Sorry, Didn't See You There

There was always one particular question on multiple choice exam papers that used to irk me far more than any other. Was it a complex abstract reasoning question? Perhaps one which offered the baffled student four seemingly identical answers? No, this question preceded even question one: ‘Are you of Aboriginal or Torres Strait Islander descent?’

If a student colours in the ‘yes’ bubble as their answer, they often gain extra credit. I struggled to understand why this categorising question is necessary on our papers. Do people believe that those of Aboriginal or Torres Strait Islander descent are incapable of achieving to the same standard as others? Or does this question simply act as compensation from a guilty government, knowing that their own ancestors’ malicious and egotistical actions may have left many of these individuals in a hopeless state, without adequate education? If we are unsure of the capabilities of Indigenous Australians, how do we make sense of the success and impact of contemporary Indigenous artists?

I had a chance to think about these questions as I followed the curator of the Gallery of Modern Art, Bruce McLean, around the exhibition, ‘My Country, I Still Call Australia Home: Contemporary Art from Black Australia’, mouth agape. I was abruptly confronted with three simple, yet gripping words: ‘I forgive you’. What I saw was Bindi Cole’s exquisite emu-feather covered artwork of the same name (2012). I knew immediately that this was an answer to Kevin Rudd’s apology to the Indigenous in 2008, emphasised by the use of emu feathers, which to the aboriginal people are deeply meaningful. Emu feathers glued by blood to the feet were used by aboriginal people to walk without leaving traces. The artwork is suggestive of forgiveness extended, without leaving traces. Next to this work was a small screen on which a number of Indigenous individuals uttered that solitary phrase in soft tones—‘I forgive you’. The impression was one of absolute, unconditional and all embracing forgiveness, which can but hit the viewer like an earthquake. Cole has expressed the sentiments that it is through art that she has got healing for the hurt she saw and experienced as an Indigenous person, her grandmother being a member of the stolen generation.

On the opposite side of the wall, we are met by another, more multifarious artwork that deals with the same event: Tony Albert’s Sorry (2008), which is composed of the word ‘sorry’ spelt backwards in large vinyl letters, with each letter covered in kitsch objects. Australia’s 2008 apology was an immensely emotional time for Indigenous people, who until that point had, for decades, been neglected and disregarded in their own land. Through this artwork, young Townsville-born Indigenous artist Tony Albert is conveying the magnitude of this emotion (, 2013). Kitsch objects are those that are usually deemed tacky because of extreme sentimentality, but they also can provide an audience with a familiar point of reference. They are immediately recognisable, unlike most forms of art, which question the viewer, and even ask for their interpretations. The Kitsch objects used in Tony Albert’s Sorry are from his personal collection, including small signs and pictures of stereotypical Indigenous people; such as a man standing on one leg carrying a boomerang beaten into a piece of copper. The use of the kitsch objects confronts the viewer with manufactured black faces that are shaped to fit the white background, symbolic of incongruence. Perhaps a doubt as to whether sorry could ever fuse the two contrasting elements is posed through this work.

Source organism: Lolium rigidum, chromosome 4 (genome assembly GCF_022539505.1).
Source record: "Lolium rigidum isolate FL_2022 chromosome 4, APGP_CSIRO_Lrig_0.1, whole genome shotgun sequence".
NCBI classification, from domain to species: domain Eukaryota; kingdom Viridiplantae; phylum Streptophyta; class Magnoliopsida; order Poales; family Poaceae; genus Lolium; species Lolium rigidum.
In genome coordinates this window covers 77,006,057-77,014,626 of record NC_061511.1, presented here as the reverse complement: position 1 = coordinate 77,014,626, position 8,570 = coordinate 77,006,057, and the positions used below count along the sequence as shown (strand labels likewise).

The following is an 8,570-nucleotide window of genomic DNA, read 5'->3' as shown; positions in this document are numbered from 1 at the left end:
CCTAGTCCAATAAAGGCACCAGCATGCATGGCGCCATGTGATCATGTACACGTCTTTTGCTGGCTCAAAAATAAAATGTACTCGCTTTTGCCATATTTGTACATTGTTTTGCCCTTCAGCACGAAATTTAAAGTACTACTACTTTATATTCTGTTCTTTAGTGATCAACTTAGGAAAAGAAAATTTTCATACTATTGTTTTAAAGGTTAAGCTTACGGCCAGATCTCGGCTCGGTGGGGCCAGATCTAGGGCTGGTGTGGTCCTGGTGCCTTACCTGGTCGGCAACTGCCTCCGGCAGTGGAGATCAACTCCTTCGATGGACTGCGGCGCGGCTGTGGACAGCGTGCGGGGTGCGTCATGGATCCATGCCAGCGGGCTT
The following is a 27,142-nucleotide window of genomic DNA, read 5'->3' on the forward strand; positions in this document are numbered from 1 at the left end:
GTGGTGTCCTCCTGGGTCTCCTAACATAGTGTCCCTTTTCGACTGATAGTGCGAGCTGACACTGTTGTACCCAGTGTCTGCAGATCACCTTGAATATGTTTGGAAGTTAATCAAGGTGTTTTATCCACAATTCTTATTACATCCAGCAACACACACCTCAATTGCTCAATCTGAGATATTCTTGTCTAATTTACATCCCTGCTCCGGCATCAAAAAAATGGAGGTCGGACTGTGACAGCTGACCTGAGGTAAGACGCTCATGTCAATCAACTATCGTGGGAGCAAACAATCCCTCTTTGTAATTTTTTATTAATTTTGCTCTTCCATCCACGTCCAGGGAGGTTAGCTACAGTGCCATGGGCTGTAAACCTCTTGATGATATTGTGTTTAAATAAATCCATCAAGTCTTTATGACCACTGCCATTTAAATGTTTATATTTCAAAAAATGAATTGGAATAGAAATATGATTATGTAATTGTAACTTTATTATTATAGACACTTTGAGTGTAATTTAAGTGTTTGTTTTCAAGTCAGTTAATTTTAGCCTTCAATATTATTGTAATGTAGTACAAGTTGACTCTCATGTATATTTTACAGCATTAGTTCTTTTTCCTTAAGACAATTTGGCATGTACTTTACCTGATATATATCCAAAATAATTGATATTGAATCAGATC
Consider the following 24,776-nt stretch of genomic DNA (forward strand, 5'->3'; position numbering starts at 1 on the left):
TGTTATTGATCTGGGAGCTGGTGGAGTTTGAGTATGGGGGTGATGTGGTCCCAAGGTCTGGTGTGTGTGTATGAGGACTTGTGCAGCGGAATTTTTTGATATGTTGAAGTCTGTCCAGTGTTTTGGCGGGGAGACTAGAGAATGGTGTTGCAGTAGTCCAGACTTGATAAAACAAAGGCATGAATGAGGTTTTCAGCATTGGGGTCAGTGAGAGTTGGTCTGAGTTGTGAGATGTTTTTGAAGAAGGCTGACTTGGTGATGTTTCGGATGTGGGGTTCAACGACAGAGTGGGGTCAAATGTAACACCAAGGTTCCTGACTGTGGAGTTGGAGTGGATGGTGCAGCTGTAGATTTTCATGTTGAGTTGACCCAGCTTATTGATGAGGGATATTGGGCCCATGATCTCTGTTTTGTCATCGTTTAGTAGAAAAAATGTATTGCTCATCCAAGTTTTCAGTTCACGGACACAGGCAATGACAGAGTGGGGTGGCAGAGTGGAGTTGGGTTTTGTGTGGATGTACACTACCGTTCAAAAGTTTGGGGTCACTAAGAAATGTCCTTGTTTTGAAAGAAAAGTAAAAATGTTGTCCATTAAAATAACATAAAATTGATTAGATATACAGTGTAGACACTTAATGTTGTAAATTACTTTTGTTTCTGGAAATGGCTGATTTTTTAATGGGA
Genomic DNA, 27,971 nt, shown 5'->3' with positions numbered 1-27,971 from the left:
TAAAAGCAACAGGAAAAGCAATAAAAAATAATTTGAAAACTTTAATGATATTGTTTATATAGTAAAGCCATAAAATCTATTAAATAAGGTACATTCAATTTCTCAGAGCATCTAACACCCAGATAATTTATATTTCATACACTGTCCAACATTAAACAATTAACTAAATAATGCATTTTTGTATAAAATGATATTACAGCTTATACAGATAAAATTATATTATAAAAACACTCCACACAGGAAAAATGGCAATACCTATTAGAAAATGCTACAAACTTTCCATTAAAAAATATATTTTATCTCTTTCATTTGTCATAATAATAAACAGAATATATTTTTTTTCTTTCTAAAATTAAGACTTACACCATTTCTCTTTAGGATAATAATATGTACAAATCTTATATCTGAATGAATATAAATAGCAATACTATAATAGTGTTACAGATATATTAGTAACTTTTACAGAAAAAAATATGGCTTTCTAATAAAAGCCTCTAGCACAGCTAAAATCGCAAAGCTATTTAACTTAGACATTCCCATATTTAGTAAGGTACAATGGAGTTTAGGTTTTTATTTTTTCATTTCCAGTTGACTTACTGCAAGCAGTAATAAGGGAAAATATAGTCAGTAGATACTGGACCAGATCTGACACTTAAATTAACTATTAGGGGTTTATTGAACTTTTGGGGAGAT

The works of Tony Albert and Bindi Cole are, on the whole, compassionate and pardoning, showing that despite their land being snatched from them and their daughters being taken to eliminate their race, the Indigenous, instead of being bitter, are willing to accept that word, sorry. But my question is: why wasn’t that four-letter word, not ‘sorry’, but ‘love’? Some people argue that Indigenous Australians do not take advantage of the benefits they are given, but maybe that is because they feel that they will never be accepted into the white community, no matter how hard they try. I realised, sadly, that this was the case while I was travelling on a train to an unfamiliar destination. I had an elderly Anglo-Saxon woman with me. She peered in disgust at an Aboriginal man sitting near us in the carriage. ‘Don’t ask the black man for directions’ she said, ‘what would HE know’. I understood then that saying ‘Sorry’ is not good enough. I wish we could say sorry with our actions rather than depend on that one word spoken five years ago in parliament to make it all okay. 

The arrangement of the art works, the juxtaposition of each against the other to create unity in the message ‘Sorry’ that was being given, showed me that the exhibition had been very thoughtfully put together. This was emphasised when Bruce McLean paused again in front of a colossal wall blanketed with a collection of paintings made up of a plethora of coloured dots. And the thought struck me that each of those miniscule dots, though different shades, contributed equally to something greater, something magnificent. Perhaps this embodied the artists’ aspirations in the realm of the subconscious—the Australian continent—blended into a colourful multicultural whole. 

Bindi Cole, Wathaurung people, I forgive you (installation view), 2012. Emu feathers on MDF board, 11 pieces: 100 x 800cm (installed, approx.). Purchased 2012. Queensland Art Gallery Foundation. Collection: Queensland Art Gallery. Photograph: Natasha Harth, QAGOMA. © Bindi Cole Chocka/Licensed by Viscopy, 2014.